Wednesday, October 5, 2011

Undercover Wednesday: A Librarian's Perspective

Here at Ya Confidential, we celebrate all things books on Undercover Wednesdays. This week, I went to my local library and spoke with a librarian about all things teen reading related. And found out some very interesting things!

City of Fairfax Regional Library

Teen Read Week

Did you know that Teen Read Week is coming up? This year, it's October 16-22 and it's an initiative of Young Adult Library Services Association (YALSA).

"This year's theme is "Picture It @ your library®," which encourages teens to read graphic novels and other illustrated materials, seek out creative books, or imagine the world through literature, just for the fun of it. Libraries across the world celebrate Teen Read Week with a variety of special events and programs aimed at encouraging teens to read for pleasure and to visit their libraries for free reading materials." source

If you want to find an event in your area, there's a google map with listings. CLICK HERE to find it!

Oh, and as if this movement isn't cool enough? JAY ASHER is the spokesperson. I mean, really. Win, and win.

Most Requested Books
  • Graphic novels! Most teen boys who come to the library go straight to the graphic novels section.
    • Dragon Ball Z is the most popular 
    • And interesting to me, someone who's never read manga, I learned that TRUE manga novels are read from back to front.) 
    • I also learned that there was a huge outcry against graphic novels at first, because according, to some, they're "not real books." 
  • Vampire novels are still very popular. Pretty much anything in the "blood" genre, as the librarian put it!
  • Fantasy novels
    • PC Cast books are often requested
    • There are shelves and shelves full of SciFi/Fantasy (mostly holding fantasy) compared to on small part of one shelf, which houses YA Mystery.
  • The Hunger Games trilogy
  • Clique novels
  • Romance

The Amount of Copies Held Per Book

Collections Management determines how many copies are purchased of each book. It depends on the budget of the library and the popularity of the book. Regional libraries frequently get more.

On Recommending Books to Teens


I was allowed to peruse the YA binder at the information desk. It's divided into sections, for different kinds of teen reading recommendations. I swapped super secret covert pictures of some of the contents.*



There are lists of "clean" and "safe" YA books. 
















 (Though the "safe" list hasn't been updated since 2004...)








And there's a list (also not updated from 2004) Books Every Teen Should Know, that aren't necessarily "safe."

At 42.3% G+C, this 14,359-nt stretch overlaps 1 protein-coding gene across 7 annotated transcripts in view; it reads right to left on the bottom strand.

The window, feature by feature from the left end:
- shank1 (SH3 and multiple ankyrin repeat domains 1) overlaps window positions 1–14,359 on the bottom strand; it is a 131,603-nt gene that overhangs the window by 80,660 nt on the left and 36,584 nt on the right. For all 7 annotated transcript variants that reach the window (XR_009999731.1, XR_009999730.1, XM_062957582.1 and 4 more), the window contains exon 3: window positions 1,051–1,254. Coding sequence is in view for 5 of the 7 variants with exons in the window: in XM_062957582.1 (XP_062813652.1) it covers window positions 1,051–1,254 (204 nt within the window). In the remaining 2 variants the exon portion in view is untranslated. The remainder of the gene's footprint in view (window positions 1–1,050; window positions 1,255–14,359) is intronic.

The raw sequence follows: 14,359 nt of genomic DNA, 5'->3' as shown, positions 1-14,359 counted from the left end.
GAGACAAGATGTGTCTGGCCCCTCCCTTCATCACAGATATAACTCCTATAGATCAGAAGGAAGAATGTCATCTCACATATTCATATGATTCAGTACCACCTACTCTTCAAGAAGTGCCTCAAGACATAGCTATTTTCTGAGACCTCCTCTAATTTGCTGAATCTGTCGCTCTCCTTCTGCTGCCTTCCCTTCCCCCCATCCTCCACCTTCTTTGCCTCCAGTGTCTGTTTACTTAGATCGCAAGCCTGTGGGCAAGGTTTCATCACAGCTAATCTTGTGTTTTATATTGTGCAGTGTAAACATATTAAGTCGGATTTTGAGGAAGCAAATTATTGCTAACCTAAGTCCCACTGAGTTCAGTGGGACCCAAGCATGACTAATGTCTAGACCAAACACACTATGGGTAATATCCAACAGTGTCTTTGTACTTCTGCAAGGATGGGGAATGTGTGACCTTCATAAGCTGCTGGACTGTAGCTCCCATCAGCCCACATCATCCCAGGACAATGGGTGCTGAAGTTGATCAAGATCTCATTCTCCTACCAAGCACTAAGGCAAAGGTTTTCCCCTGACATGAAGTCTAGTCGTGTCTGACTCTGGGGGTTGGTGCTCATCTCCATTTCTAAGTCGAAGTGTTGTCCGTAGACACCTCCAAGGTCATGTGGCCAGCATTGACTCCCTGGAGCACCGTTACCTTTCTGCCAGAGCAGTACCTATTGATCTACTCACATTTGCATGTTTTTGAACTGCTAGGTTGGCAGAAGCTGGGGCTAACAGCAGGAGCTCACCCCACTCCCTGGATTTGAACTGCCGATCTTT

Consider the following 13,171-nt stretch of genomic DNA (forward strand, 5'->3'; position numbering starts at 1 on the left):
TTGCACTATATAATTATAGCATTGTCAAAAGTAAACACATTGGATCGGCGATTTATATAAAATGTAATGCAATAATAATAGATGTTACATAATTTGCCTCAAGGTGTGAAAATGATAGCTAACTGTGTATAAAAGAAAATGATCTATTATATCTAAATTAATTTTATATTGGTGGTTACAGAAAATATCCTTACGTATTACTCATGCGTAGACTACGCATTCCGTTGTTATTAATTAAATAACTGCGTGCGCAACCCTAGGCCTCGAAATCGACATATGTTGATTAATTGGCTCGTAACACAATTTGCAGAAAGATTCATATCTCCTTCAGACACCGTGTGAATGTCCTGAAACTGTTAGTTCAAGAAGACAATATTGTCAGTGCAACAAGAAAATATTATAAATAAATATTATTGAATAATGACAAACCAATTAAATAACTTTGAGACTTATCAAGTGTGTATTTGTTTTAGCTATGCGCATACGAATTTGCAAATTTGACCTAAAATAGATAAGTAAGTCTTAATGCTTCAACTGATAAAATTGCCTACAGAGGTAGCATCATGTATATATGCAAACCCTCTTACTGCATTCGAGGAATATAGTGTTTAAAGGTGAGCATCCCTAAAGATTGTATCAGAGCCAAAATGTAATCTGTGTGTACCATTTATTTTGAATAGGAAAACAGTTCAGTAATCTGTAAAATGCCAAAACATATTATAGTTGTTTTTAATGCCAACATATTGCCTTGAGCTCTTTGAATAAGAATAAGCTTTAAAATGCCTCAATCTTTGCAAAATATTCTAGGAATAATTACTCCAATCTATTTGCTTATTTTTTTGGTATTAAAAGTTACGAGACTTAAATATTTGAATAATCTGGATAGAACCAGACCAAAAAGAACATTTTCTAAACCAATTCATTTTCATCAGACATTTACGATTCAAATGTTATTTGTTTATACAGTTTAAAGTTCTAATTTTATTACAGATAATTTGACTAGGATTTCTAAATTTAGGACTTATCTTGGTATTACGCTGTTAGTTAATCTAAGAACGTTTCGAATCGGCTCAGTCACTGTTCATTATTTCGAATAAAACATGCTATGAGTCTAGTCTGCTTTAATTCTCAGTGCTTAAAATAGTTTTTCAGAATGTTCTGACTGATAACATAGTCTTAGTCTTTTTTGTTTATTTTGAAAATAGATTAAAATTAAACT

Some listings were notated with thoughts:







There's also a section listing adult books that teens might enjoy. (Including The Secret Life of Bees, The Shining, Andromeda Strain, The Firm, And Then There Were None...)

On Banned Books

The librarian I spoke with never pulls banned books. She believes books are often banned at the whim of a moment depending on whatever's political. It's subjective. She might let her child read something another parent might not. It depends on the maturity of a teen. And that's not something that can be decided with some generalized ban. It's a parent's decision.

This Librarian Recommends a Recent Read

Okay For Now, by Gary Schmidt

From Goodreads: Midwesterner Gary D. Schmidt won Newbery Honor awards for Lizzie Bright and the Buckminster Boys and The Wednesday Wars, two coming-of-age novels about unlikely friends finding a bond. Okay For Now, his latest novel, explores another seemingly improbable alliance, this one between new outsider in town Doug Swieteck and Lil Spicer, the savvy spitfire daughter of his deli owner boss. With her challenging assistance, Doug discovers new sides of himself. Along the way, he also readjusts his relationship with his abusive father, his school peers, and his older brother, a newly returned war victim of Vietnam.


That about covers it for today! But I plan to visit several libraries to collect opinions from all over the place! So keep your eye out for more about teens through the lens of libraries!

Same library, different angle.
Clearly, I have too much fun with iPhone photo apps...
*Just joking. I had full permission to take pictures :)

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